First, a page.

On the evening of December 8, 1916, an unknown assailant fatally shot Clarence A. Glass in Point, Texas. More than a century later, the murder still remains unsolved and probably long since forgotten.
The First National Bank of Point employed Glass as cashier. Reportedly he was a responsible young businessman of “worth and promise” according to the December 15, 1916 issue of the Greenville Messenger. Why he was at the bank that night is unknown. Perhaps he went to the bank to write a condolence letter to Rev. S. E. Luker as the Messenger reported or perhaps he went to examine bank records for any misappropriation of funds as his wife believed.
While consumed with his project at hand, Glass realized an armed, masked man stood behind him demanding money. With the time lock on the safe engaged, Glass could only give the assailant petty cash valued at approximately $300. The masked man shot him in the back of the neck three times before vanishing. Glass regained consciousness later and made his way to the nearest residence. There he told what occurred at the bank. Immediately he was given medical treatment and his wife Ray Etter Glass who was in Lone Oak visiting her parents quickly returned. Around three o’clock the following morning Glass succumbed to death, leaving a young wife and daughter.
Immediately citizens of Point and neighboring towns raised a $1,000 reward as they set off to discover the culprit. Within days authorities, including Will Thornton of Point and Joe Humphreys of Greenville, arrested Chas Carter, a young man who lived near Point. Carter had in his possession a pistol with an empty chamber. Carter claimed he borrowed the pistol to hunt squirrels. It matched the caliber of the murder weapon but the evidence was circumstantial at best. The Rains County Grand Jury did not convict Carter and the investigation began again.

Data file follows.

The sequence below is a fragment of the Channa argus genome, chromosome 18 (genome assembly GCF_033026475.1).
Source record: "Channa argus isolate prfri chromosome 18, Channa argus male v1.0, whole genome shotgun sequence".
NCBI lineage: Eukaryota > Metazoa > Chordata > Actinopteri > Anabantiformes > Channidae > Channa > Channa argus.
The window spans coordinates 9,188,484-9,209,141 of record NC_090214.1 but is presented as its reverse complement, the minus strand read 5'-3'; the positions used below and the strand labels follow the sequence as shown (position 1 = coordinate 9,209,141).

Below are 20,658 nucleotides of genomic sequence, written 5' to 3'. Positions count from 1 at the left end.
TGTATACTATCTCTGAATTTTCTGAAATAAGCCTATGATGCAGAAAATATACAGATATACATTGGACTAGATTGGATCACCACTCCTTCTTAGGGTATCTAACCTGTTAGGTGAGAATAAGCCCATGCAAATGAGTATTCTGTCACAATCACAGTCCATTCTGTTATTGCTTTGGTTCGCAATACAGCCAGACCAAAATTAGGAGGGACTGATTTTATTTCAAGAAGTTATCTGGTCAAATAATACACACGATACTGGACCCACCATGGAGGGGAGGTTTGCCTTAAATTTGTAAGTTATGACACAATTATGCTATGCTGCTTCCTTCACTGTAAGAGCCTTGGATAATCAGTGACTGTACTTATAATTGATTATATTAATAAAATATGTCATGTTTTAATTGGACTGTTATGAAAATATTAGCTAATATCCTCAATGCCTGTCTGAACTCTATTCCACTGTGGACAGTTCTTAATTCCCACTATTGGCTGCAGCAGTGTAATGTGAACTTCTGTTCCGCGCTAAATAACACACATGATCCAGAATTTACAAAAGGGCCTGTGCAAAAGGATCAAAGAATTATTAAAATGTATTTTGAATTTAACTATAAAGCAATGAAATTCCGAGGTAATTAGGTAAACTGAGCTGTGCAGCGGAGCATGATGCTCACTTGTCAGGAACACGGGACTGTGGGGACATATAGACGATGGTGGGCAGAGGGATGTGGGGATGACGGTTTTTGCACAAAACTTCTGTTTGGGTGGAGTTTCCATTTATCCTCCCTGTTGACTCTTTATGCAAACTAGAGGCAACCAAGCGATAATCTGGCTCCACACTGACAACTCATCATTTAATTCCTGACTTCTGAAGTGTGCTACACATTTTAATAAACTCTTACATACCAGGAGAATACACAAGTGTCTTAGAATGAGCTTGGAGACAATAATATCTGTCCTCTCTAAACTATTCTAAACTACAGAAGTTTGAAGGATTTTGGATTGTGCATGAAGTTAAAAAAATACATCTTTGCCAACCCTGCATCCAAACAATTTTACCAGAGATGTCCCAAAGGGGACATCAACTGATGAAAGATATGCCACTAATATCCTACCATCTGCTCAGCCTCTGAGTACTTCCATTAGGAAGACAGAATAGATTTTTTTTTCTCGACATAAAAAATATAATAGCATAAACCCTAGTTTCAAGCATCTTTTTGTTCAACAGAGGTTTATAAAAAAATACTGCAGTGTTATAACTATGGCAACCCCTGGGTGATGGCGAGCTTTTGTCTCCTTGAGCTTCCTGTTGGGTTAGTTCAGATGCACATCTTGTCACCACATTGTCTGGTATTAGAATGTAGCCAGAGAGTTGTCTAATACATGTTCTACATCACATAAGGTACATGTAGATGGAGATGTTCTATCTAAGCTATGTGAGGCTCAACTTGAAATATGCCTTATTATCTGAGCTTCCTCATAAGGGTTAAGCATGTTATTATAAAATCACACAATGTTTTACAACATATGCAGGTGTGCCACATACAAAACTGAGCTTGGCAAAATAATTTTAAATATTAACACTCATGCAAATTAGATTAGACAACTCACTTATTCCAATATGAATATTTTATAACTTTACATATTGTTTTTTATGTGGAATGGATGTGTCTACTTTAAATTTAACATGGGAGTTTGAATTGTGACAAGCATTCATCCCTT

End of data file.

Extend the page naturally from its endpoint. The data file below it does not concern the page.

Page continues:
At this point much of the evidence is completely missing. From what is available, it seems that Carter was released for lack of evidence. Then, J. W. Bergen was arrested in Louisiana in December 1916. He was held in Emory until May 31, 1917 when he was transferred to the Greenville jail after the Rains County special grand jury was discharged without a bill of indictment. Bergen stayed in the Greenville jail until tried in Rains County in December 1917.
The trial was continued until May 1918 when most witnesses did not show for various reasons. Bergen claimed to have been in Anderson County on the night of the murder, riding the International and Great Northern Railroad to Shreveport. Another witness was P. R. Schumacher, a detective/manager for Burns National Detective Agency in Dallas who investigated the crime. He was hired by the young widow and expected to testify that some other person committed the crime.
At the trial in May 1918 all but two witnesses were present. Two Point residents were ordered to bring a box found recently in a creek near Point. After a long deliberation the jury found J. W. Berger not guilty as he had pleaded the whole time.
Was the culprit found and punished? No, although Ray Etter Glass would spend the rest of her life trying to find the murderer. She believed that someone in the bank guilty of the misappropriation of funds hired the young man who killed her husband. She believed her lawyer and the detective knew more than they told her. Unfortunately, the assailant was never found and Ray Etter Glass found no earthly peace.